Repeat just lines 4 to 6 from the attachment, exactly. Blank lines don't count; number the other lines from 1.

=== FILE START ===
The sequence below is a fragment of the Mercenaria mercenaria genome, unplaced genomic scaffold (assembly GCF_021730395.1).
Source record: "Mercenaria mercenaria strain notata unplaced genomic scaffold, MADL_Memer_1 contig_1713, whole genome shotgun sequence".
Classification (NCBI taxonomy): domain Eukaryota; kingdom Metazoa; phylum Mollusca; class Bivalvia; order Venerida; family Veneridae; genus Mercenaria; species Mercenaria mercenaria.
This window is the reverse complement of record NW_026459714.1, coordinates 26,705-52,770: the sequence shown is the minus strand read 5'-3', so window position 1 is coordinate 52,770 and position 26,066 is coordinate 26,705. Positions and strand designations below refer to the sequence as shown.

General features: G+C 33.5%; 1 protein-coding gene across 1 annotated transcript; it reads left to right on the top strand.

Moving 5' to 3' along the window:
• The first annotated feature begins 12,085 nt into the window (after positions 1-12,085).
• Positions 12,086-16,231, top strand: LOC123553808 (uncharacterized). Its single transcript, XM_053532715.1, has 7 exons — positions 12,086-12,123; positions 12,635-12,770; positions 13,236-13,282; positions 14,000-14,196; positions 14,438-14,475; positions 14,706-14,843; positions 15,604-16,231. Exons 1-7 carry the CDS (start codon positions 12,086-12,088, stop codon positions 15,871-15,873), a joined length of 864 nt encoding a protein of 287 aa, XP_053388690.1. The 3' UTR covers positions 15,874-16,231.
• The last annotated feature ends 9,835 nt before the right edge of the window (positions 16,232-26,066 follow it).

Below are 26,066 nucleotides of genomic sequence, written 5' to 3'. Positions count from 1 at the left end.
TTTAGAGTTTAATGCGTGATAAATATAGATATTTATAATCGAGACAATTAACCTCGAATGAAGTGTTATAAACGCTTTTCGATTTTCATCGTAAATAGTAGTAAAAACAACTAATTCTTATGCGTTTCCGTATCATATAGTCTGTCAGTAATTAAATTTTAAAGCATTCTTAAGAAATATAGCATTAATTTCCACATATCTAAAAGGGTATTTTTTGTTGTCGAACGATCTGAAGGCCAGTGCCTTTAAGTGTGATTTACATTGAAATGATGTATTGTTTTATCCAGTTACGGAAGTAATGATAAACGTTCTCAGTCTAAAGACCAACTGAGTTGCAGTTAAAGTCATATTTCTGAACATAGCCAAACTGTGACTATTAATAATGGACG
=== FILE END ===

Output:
This window is the reverse complement of record NW_026459714.1, coordinates 26,705-52,770: the sequence shown is the minus strand read 5'-3', so window position 1 is coordinate 52,770 and position 26,066 is coordinate 26,705. Positions and strand designations below refer to the sequence as shown.

General features: G+C 33.5%; 1 protein-coding gene across 1 annotated transcript; it reads left to right on the top strand.

Moving 5' to 3' along the window: